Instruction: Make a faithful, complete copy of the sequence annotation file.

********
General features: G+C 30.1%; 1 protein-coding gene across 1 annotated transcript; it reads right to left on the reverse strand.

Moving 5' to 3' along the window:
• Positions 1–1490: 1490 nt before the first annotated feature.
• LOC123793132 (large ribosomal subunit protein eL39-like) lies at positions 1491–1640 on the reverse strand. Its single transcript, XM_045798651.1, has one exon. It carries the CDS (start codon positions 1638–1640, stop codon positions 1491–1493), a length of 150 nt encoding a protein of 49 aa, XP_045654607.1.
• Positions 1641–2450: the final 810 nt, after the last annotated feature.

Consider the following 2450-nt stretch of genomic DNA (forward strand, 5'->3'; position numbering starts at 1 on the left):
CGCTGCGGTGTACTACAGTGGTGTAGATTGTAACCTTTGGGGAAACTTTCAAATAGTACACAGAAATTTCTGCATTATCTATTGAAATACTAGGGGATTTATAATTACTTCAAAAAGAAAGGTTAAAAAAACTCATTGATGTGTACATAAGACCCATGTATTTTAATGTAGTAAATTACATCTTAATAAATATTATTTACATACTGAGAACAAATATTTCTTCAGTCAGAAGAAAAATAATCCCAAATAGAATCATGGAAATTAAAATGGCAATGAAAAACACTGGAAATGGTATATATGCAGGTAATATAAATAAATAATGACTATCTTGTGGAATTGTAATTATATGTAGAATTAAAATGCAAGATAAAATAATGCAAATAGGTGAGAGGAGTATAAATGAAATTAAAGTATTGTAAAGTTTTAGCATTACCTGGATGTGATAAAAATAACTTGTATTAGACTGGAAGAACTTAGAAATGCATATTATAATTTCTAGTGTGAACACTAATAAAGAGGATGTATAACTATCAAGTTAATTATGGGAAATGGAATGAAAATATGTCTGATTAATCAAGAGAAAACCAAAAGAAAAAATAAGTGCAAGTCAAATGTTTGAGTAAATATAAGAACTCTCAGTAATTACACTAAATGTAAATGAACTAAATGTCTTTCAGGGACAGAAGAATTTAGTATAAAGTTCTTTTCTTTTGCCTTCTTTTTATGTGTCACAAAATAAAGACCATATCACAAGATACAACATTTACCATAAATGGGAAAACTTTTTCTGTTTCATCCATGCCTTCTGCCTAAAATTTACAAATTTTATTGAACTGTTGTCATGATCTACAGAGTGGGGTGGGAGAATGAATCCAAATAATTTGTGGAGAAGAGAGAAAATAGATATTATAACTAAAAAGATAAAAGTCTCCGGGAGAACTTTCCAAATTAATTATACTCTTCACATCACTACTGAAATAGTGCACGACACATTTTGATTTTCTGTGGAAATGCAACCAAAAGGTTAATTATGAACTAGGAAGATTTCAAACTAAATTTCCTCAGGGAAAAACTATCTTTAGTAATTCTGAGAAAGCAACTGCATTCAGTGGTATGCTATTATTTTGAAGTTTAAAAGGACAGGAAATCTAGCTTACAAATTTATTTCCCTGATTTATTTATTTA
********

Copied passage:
General features: G+C 30.1%; 1 protein-coding gene across 1 annotated transcript; it reads right to left on the reverse strand.

Moving 5' to 3' along the window:
• Positions 1–1490: 1490 nt before the first annotated feature.
• LOC123793132 (large ribosomal subunit protein eL39-like) lies at positions 1491–1640 on the reverse strand. Its single transcript, XM_045798651.1, has one exon. It carries the CDS (start codon positions 1638–1640, stop codon positions 1491–1493), a length of 150 nt encoding a protein of 49 aa, XP_045654607.1.
• Positions 1641–2450: the final 810 nt, after the last annotated feature.

Consider the following 2450-nt stretch of genomic DNA (forward strand, 5'->3'; position numbering starts at 1 on the left):
CGCTGCGGTGTACTACAGTGGTGTAGATTGTAACCTTTGGGGAAACTTTCAAATAGTACACAGAAATTTCTGCATTATCTATTGAAATACTAGGGGATTTATAATTACTTCAAAAAGAAAGGTTAAAAAAACTCATTGATGTGTACATAAGACCCATGTATTTTAATGTAGTAAATTACATCTTAATAAATATTATTTACATACTGAGAACAAATATTTCTTCAGTCAGAAGAAAAATAATCCCAAATAGAATCATGGAAATTAAAATGGCAATGAAAAACACTGGAAATGGTATATATGCAGGTAATATAAATAAATAATGACTATCTTGTGGAATTGTAATTATATGTAGAATTAAAATGCAAGATAAAATAATGCAAATAGGTGAGAGGAGTATAAATGAAATTAAAGTATTGTAAAGTTTTAGCATTACCTGGATGTGATAAAAATAACTTGTATTAGACTGGAAGAACTTAGAAATGCATATTATAATTTCTAGTGTGAACACTAATAAAGAGGATGTATAACTATCAAGTTAATTATGGGAAATGGAATGAAAATATGTCTGATTAATCAAGAGAAAACCAAAAGAAAAAATAAGTGCAAGTCAAATGTTTGAGTAAATATAAGAACTCTCAGTAATTACACTAAATGTAAATGAACTAAATGTCTTTCAGGGACAGAAGAATTTAGTATAAAGTTCTTTTCTTTTGCCTTCTTTTTATGTGTCACAAAATAAAGACCATATCACAAGATACAACATTTACCATAAATGGGAAAACTTTTTCTGTTTCATCCATGCCTTCTGCCTAAAATTTACAAATTTTATTGAACTGTTGTCATGATCTACAGAGTGGGGTGGGAGAATGAATCCAAATAATTTGTGGAGAAGAGAGAAAATAGATATTATAACTAAAAAGATAAAAGTCTCCGGGAGAACTTTCCAAATTAATTATACTCTTCACATCACTACTGAAATAGTGCACGACACATTTTGATTTTCTGTGGAAATGCAACCAAAAGGTTAATTATGAACTAGGAAGATTTCAAACTAAATTTCCTCAGGGAAAAACTATCTTTAGTAATTCTGAGAAAGCAACTGCATTCAGTGGTATGCTATTATTTTGAAGTTTAAAAGGACAGGAAATCTAGCTTACAAATTTATTTCCCTGATTTATTTATTTA